What an upstanding group of young men.
Six students from Roxbury Latin boys’ school near Boston learned a lesson during their school day that could not have possibly been taught in a classroom. The school’s assistant headmaster, Mike Pojman, initiated a program designed not only to educate some of his students but to serve the community in a very unlikely way.
Partnered with a local funeral home, the boys volunteered to be the pallbearers for a man who died without family or friends present to attend his burial. The boys wore suit jackets, and carried the coffin to the burial site where they all read poems and verses. Together the boys recited this prayer:
“Dear Lord, thank you for opening our hearts and minds to this corporal work of mercy. We are here to bear witness to the life and passing of Nicholas Miller. He died alone with no family to comfort him. But
“…today, we are his family.”
“We are here as his sons. We are honored to stand together before him now, to commemorate his life, and to remember him in death, as we commend his soul to his eternal rest.”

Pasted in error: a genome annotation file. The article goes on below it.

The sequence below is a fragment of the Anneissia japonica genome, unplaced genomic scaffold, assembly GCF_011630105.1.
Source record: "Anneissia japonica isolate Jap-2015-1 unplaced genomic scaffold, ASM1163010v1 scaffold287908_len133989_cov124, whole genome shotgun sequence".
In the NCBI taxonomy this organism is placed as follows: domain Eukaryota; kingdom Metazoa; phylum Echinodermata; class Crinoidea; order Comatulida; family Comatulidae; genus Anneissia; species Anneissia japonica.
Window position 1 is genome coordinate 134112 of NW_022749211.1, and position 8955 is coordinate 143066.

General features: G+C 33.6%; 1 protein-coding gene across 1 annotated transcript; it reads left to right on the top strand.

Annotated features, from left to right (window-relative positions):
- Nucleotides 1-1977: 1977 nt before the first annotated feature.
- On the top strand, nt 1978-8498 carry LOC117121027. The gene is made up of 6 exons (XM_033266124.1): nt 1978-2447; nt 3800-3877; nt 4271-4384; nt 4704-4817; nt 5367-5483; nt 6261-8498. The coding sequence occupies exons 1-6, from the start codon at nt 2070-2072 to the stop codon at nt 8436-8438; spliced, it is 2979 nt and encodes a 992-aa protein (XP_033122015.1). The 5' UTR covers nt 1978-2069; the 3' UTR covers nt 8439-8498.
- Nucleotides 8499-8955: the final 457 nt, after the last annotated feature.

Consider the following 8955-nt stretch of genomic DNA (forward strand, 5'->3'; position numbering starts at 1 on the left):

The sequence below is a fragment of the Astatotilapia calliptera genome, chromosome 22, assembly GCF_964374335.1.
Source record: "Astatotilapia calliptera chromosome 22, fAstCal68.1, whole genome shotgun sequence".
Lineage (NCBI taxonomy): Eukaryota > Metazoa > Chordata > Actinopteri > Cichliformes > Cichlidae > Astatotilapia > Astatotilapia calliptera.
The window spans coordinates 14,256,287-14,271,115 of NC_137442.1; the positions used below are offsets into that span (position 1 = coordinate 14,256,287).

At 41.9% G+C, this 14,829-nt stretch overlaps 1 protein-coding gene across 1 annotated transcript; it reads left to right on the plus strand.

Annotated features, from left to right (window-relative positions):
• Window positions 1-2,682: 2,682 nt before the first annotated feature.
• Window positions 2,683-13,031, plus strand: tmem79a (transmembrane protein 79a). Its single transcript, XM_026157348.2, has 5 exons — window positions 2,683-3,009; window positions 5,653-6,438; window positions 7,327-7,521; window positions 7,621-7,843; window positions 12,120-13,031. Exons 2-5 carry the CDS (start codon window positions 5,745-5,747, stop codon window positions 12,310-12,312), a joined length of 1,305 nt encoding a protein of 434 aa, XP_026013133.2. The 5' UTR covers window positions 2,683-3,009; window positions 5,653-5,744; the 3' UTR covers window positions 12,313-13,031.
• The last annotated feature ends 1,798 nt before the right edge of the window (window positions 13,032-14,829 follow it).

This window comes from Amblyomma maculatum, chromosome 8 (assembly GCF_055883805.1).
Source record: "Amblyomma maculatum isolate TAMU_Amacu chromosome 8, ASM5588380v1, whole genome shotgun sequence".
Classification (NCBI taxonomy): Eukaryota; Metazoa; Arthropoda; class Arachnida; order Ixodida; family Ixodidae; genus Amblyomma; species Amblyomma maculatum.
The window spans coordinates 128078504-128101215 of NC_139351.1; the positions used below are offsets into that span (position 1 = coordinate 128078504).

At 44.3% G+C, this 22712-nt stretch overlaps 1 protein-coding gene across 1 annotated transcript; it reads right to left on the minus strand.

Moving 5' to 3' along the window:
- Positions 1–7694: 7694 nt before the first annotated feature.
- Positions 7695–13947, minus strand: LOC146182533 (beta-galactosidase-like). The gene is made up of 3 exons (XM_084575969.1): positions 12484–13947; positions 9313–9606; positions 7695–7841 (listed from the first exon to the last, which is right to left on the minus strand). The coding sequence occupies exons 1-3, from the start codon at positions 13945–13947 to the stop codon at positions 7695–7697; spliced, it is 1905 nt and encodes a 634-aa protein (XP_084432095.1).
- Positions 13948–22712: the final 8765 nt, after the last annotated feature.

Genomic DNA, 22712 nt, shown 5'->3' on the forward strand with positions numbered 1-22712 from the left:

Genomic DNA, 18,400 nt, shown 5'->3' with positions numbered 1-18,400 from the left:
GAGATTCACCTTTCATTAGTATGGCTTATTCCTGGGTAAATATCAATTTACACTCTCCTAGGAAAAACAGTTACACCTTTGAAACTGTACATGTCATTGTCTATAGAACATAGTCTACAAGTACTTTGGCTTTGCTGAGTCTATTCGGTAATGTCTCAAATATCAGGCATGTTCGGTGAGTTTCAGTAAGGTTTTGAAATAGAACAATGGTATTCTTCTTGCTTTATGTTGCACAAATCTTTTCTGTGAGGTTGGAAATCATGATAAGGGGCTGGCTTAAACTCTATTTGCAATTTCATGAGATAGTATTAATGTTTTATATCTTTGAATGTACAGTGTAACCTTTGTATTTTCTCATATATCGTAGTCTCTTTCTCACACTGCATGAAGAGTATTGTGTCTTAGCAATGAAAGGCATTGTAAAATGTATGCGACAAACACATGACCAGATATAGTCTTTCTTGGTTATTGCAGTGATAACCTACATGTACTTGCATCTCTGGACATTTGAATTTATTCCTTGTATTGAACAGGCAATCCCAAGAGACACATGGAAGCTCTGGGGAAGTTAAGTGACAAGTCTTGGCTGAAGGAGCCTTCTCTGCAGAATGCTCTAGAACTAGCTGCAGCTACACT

The experience left the young men with a new perspective on life and death. One of the seniors said in an interview, “I know I’m going back, and I’m going to go to school and take another quiz, but all that work, you can get caught up in it. When you kind of get out of that bubble that you can kind of [get] stuck in, you get perspective on what’s really important in life.”
The boys follow suit with the work of students at Detroit high school as part of the Dignity Memorial Homeless Veterans Burial program, which has provided burial services to nearly 2,000 veterans for 16 years: